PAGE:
Many people assume that bail and a bond are the same thing. While they are similar, there is a difference. Bail is the amount of money that the court sets, based on the arrest charge, that is required to be paid in order to begin the jail release process. A bond is part of the financial agreement between a bail bond agency and the court. There are several other differences between bail, and a bond, such as:
Bail is the amount of money a court or judge orders for a person to be released from jail until their court date. This amount is based on the bail schedule that is set by the higher courts. The bail schedule is a document that lists arrest charges and the amount of money required for a jail release.
In some cases, the judge may increase or decrease this amount based on how trustworthy the judge believes the accused to be, and the arrest charge. More serious and repeat crimes often have increased bail amounts. In some instances, a judge may think that a crime is too serious or that the person is likely to flee if they are released from jail so a very high bail amount will be ordered. Usually, the arrested person will stay in jail until the trial date.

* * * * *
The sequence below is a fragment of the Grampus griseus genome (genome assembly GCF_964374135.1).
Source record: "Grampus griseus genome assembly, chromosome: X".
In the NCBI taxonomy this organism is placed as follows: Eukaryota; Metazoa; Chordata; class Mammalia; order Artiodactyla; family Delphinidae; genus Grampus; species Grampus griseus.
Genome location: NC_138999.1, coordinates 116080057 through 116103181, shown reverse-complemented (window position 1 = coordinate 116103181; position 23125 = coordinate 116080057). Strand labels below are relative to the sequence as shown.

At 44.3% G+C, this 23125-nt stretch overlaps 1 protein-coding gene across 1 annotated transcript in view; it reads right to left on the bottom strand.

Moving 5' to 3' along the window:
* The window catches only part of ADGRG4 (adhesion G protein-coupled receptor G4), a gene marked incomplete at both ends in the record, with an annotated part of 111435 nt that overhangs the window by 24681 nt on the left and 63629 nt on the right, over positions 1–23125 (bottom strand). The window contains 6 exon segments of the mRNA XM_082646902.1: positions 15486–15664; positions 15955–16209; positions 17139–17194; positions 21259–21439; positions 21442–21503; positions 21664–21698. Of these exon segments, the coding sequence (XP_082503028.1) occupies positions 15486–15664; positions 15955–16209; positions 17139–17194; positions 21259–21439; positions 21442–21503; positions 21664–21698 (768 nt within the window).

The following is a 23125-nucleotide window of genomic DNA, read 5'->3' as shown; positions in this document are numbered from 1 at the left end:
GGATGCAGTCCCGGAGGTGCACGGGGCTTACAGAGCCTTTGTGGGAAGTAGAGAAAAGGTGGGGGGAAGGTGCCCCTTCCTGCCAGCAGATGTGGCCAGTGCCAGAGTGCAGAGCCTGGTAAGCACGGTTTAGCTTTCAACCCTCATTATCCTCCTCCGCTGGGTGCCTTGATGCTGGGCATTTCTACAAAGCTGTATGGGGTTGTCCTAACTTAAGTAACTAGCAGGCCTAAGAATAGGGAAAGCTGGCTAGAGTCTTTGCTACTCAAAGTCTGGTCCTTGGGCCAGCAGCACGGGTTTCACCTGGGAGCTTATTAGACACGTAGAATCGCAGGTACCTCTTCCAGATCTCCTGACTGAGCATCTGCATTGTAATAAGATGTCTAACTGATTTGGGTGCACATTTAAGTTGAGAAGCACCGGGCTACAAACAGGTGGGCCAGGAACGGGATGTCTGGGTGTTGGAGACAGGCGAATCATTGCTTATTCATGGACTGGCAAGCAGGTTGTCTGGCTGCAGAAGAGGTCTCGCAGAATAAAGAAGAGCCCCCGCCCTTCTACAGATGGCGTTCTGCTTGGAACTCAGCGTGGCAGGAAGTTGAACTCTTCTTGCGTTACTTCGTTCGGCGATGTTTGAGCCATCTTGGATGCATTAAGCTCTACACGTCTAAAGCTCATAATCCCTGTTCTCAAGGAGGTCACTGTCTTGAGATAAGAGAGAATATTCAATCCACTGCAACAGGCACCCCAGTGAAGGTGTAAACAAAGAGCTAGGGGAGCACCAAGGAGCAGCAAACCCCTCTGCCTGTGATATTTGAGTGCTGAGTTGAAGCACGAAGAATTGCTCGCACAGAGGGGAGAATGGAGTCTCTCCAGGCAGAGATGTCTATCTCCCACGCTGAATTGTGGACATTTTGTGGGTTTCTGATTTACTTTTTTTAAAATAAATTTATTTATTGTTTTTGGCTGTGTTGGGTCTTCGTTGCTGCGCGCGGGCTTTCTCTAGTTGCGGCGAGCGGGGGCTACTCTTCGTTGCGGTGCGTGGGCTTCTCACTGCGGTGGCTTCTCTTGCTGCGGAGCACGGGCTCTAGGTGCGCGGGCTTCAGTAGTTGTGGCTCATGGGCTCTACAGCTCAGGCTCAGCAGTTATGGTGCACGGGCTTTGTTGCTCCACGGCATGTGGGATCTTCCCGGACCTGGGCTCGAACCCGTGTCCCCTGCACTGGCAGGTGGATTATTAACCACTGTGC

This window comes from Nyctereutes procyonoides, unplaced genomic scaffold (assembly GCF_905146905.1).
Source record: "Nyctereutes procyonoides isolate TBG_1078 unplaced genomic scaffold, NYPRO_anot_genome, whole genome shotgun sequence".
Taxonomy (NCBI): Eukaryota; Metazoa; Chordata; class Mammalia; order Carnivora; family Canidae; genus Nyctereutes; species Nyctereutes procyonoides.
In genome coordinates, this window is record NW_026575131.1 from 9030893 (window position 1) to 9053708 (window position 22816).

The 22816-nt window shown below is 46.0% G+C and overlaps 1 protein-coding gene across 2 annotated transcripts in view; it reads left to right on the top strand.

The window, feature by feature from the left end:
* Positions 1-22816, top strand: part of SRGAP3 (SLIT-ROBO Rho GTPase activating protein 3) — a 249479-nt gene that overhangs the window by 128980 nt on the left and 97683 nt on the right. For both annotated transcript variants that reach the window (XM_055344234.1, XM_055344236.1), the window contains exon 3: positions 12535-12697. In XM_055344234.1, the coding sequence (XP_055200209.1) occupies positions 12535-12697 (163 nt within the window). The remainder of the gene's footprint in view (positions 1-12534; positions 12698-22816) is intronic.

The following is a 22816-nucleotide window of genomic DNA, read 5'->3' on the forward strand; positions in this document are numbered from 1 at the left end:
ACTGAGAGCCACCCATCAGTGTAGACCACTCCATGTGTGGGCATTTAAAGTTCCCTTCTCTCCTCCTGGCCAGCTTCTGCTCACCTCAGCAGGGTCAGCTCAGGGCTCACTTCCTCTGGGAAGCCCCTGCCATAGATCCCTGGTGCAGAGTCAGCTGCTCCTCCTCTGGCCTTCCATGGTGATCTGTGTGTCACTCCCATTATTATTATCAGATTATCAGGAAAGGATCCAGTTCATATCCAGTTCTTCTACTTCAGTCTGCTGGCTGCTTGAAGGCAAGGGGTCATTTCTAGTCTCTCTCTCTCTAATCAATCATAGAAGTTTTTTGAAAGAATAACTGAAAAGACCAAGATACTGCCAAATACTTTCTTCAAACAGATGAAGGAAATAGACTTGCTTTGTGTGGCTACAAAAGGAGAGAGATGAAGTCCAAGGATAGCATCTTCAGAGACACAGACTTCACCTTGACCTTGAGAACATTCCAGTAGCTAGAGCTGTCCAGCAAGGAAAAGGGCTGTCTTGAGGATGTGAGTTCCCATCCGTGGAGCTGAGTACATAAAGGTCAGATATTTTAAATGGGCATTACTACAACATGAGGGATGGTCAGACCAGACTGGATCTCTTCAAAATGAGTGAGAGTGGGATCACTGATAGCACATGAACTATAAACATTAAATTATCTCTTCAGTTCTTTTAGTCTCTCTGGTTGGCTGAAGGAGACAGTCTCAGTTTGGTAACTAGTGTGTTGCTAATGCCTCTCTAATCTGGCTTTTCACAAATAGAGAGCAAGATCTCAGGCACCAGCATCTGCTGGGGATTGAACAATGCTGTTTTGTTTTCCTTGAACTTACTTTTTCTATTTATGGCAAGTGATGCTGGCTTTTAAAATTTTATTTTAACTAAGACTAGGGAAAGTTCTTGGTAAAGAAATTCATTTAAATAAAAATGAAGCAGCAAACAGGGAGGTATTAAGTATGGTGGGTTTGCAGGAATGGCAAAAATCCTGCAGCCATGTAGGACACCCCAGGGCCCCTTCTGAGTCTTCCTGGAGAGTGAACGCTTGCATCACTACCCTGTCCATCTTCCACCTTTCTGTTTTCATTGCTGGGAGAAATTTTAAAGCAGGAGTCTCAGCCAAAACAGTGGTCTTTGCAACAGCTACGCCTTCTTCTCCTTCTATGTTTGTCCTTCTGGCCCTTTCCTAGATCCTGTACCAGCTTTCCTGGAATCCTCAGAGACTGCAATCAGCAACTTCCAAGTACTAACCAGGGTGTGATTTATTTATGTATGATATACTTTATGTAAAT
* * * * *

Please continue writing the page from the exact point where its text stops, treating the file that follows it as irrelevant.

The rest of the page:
A bond is a transactions that results in the receipt of money between a bail bondsman and the court or jail. A bondsman delivers the bail money (bond) to the court or jail with the agreement that the bailed individual will show up to court.
The reason a bond is used, rather than money paid directly to the court or jail, usually has to do with bail amount. Bondsmen charge a percentage of the bail amount rather than the entire amount. This saves the arrestee and family members money. The remaining balance typically needs to be put up as collateral to ensure they appear before the court. It is recommended that upon arrest, a person should contact friends and family to start the jail release process with a licensed bail agency.